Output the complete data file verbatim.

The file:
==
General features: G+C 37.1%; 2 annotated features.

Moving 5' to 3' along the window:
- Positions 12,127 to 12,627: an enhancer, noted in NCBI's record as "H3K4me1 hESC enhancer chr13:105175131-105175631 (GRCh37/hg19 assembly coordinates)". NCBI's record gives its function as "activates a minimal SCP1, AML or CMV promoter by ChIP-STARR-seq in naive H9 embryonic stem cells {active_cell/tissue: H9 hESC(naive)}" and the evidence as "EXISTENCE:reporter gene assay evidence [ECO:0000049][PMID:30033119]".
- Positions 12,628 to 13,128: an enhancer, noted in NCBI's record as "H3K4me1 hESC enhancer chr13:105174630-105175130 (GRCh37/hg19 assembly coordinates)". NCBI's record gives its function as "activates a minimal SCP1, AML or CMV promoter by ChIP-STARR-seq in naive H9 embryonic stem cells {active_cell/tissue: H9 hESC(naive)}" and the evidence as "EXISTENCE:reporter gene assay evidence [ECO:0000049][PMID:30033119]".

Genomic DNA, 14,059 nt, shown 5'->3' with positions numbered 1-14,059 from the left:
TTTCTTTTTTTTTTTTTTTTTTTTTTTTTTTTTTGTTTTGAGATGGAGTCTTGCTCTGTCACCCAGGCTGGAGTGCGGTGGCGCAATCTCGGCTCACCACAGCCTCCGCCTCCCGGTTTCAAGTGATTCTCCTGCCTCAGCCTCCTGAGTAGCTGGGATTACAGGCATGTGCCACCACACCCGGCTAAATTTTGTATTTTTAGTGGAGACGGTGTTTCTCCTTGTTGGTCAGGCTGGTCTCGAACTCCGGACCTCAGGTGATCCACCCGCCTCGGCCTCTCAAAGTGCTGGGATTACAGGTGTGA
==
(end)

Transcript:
General features: G+C 37.1%; 2 annotated features.

Moving 5' to 3' along the window:
- Positions 12,127 to 12,627: an enhancer, noted in NCBI's record as "H3K4me1 hESC enhancer chr13:105175131-105175631 (GRCh37/hg19 assembly coordinates)". NCBI's record gives its function as "activates a minimal SCP1, AML or CMV promoter by ChIP-STARR-seq in naive H9 embryonic stem cells {active_cell/tissue: H9 hESC(naive)}" and the evidence as "EXISTENCE:reporter gene assay evidence [ECO:0000049][PMID:30033119]".
- Positions 12,628 to 13,128: an enhancer, noted in NCBI's record as "H3K4me1 hESC enhancer chr13:105174630-105175130 (GRCh37/hg19 assembly coordinates)". NCBI's record gives its function as "activates a minimal SCP1, AML or CMV promoter by ChIP-STARR-seq in naive H9 embryonic stem cells {active_cell/tissue: H9 hESC(naive)}" and the evidence as "EXISTENCE:reporter gene assay evidence [ECO:0000049][PMID:30033119]".

Genomic DNA, 14,059 nt, shown 5'->3' with positions numbered 1-14,059 from the left:
TTTCTTTTTTTTTTTTTTTTTTTTTTTTTTTTTTGTTTTGAGATGGAGTCTTGCTCTGTCACCCAGGCTGGAGTGCGGTGGCGCAATCTCGGCTCACCACAGCCTCCGCCTCCCGGTTTCAAGTGATTCTCCTGCCTCAGCCTCCTGAGTAGCTGGGATTACAGGCATGTGCCACCACACCCGGCTAAATTTTGTATTTTTAGTGGAGACGGTGTTTCTCCTTGTTGGTCAGGCTGGTCTCGAACTCCGGACCTCAGGTGATCCACCCGCCTCGGCCTCTCAAAGTGCTGGGATTACAGGTGTGA